Jump to ContentJump to Main Navigation
Digging Up the DeadA History of Notable American Reburials$
Users without a subscription are not able to see the full content.

Michael Kammen

Print publication date: 2010

Print ISBN-13: 9780226423296

Published to Chicago Scholarship Online: March 2013

DOI: 10.7208/chicago/9780226423326.001.0001

Show Summary Details
Page of

PRINTED FROM CHICAGO SCHOLARSHIP ONLINE (www.chicago.universitypressscholarship.com). (c) Copyright University of Chicago Press, 2021. All Rights Reserved. An individual user may print out a PDF of a single chapter of a monograph in CHSO for personal use.date: 24 September 2021

Heroes of the Revolution

Heroes of the Revolution

The Siting and Reciting of Patriotism

Chapter:
(p.43) Two Heroes of the Revolution
Source:
Digging Up the Dead
Publisher:
University of Chicago Press
DOI:10.7208/chicago/9780226423326.003.0003

The reburial of some important personalities from the age of the American Revolution was often politicized in a number of ways. Yet these nineteenth-century episodes offer more insights about patriotism than they do about nationalism or sectionalism. This article focuses on battle-tested heroes who died and were buried far from home, frequently giving rise to disputes over the issue of which venue was more apropos: home or the site of a hero's greatest military triumph and contribution to American independence. The article also looks at a few foreign-born figures who played major roles in helping the United States achieve freedom and died in the country. It begins with the sad, intensely politicized story of the “prison ship dead” and their unfortunate neglect before turning to four European-born individuals who figured prominently in the controversy over exhumation and reburial, including the British patriot Thomas Paine.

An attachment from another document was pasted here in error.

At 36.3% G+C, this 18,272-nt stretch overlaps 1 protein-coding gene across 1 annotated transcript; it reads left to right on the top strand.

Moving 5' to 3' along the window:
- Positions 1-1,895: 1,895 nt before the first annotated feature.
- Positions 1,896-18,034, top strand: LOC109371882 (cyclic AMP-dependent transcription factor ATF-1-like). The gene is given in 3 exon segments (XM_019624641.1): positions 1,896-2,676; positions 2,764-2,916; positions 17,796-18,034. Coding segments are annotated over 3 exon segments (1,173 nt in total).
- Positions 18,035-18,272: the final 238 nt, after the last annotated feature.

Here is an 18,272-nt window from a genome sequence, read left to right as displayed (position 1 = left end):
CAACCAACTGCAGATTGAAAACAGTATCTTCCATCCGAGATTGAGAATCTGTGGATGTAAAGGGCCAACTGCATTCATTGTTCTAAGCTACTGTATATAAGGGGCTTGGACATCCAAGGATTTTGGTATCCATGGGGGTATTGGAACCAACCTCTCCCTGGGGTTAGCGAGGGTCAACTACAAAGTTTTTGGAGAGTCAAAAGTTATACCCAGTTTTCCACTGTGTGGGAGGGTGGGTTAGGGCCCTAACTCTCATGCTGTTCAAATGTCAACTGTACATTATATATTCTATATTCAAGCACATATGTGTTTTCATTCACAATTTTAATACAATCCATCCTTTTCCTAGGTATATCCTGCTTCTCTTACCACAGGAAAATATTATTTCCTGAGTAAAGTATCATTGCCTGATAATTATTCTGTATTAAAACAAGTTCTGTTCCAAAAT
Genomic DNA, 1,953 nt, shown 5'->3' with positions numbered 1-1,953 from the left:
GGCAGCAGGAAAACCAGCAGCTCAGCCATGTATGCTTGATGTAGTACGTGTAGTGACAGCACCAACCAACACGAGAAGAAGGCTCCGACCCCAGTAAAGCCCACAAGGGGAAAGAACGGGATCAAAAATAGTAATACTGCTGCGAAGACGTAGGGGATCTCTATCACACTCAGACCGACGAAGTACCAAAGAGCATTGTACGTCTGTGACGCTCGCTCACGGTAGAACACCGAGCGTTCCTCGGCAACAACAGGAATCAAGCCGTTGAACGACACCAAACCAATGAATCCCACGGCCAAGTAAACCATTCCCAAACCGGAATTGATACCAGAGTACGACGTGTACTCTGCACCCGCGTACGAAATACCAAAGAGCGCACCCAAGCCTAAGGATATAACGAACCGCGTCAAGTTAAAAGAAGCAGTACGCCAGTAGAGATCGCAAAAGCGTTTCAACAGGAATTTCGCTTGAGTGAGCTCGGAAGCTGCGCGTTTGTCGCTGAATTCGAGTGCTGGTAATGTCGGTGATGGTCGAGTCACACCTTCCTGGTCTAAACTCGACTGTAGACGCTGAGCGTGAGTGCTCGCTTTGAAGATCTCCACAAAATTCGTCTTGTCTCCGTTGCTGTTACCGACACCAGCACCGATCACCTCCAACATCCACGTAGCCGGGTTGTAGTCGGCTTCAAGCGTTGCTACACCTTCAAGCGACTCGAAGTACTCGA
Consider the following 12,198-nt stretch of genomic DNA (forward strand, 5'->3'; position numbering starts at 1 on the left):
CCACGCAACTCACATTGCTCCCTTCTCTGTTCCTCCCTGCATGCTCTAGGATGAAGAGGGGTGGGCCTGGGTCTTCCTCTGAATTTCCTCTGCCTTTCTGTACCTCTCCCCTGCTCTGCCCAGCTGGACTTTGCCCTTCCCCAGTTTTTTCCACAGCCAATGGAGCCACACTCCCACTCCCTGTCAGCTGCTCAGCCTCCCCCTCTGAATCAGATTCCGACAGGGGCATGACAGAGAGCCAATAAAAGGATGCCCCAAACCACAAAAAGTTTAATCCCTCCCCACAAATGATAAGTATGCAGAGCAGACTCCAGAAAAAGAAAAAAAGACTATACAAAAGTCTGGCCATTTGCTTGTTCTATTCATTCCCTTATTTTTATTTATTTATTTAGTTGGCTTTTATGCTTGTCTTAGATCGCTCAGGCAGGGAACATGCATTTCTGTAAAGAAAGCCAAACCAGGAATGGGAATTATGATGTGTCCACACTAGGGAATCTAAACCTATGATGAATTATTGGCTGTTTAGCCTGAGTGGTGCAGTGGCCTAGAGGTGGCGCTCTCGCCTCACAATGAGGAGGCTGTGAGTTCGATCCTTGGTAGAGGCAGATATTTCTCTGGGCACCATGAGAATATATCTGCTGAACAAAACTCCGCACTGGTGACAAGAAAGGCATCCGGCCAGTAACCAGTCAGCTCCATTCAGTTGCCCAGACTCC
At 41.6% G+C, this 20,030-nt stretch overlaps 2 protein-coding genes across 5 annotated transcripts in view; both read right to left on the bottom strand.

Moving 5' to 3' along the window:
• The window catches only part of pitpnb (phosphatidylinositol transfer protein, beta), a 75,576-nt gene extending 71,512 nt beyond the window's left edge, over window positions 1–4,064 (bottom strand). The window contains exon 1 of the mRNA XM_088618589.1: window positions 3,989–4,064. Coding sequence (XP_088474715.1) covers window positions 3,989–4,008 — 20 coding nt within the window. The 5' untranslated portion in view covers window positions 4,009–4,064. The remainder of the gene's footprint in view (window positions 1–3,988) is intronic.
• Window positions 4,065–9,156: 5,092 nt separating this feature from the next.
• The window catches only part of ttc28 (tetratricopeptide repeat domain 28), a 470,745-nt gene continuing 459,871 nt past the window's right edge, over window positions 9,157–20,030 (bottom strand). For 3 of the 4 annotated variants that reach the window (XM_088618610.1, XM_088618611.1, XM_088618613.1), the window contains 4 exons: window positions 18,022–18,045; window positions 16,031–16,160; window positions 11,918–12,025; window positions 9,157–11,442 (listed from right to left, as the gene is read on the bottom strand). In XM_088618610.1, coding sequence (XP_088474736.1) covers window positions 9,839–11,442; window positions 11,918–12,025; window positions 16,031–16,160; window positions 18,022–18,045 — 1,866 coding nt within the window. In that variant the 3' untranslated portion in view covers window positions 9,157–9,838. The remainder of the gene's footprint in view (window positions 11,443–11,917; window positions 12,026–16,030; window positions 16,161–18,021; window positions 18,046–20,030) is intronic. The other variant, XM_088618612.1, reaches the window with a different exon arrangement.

Keywords:   patriotism, heroes, American Revolution, independence, prison ship dead, Thomas Paine

Chicago Scholarship Online requires a subscription or purchase to access the full text of books within the service. Public users can however freely search the site and view the abstracts and keywords for each book and chapter.

Please, subscribe or login to access full text content.

If you think you should have access to this title, please contact your librarian.

To troubleshoot, please check our FAQs, and if you can't find the answer there, please contact us.